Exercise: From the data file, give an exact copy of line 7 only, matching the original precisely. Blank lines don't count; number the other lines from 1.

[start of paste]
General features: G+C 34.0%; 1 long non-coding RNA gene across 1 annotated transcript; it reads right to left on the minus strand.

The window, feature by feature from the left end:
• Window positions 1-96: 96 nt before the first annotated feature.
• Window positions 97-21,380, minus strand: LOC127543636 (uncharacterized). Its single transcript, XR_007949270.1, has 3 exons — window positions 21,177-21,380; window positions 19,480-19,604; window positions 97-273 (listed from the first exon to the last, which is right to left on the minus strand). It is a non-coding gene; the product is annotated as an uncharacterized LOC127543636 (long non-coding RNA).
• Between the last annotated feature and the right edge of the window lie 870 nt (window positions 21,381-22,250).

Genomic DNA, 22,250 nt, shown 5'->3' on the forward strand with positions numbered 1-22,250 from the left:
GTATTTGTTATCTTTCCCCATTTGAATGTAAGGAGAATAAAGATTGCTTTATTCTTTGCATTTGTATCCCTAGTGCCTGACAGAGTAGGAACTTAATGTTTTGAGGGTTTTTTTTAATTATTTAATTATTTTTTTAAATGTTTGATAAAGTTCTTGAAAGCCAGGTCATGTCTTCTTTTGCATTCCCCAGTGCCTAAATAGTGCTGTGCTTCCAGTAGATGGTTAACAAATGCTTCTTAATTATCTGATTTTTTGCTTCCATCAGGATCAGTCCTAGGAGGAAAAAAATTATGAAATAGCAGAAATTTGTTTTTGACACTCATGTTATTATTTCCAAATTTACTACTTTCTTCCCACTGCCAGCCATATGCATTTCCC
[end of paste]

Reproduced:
GTATTTGTTATCTTTCCCCATTTGAATGTAAGGAGAATAAAGATTGCTTTATTCTTTGCATTTGTATCCCTAGTGCCTGACAGAGTAGGAACTTAATGTTTTGAGGGTTTTTTTTAATTATTTAATTATTTTTTTAAATGTTTGATAAAGTTCTTGAAAGCCAGGTCATGTCTTCTTTTGCATTCCCCAGTGCCTAAATAGTGCTGTGCTTCCAGTAGATGGTTAACAAATGCTTCTTAATTATCTGATTTTTTGCTTCCATCAGGATCAGTCCTAGGAGGAAAAAAATTATGAAATAGCAGAAATTTGTTTTTGACACTCATGTTATTATTTCCAAATTTACTACTTTCTTCCCACTGCCAGCCATATGCATTTCCC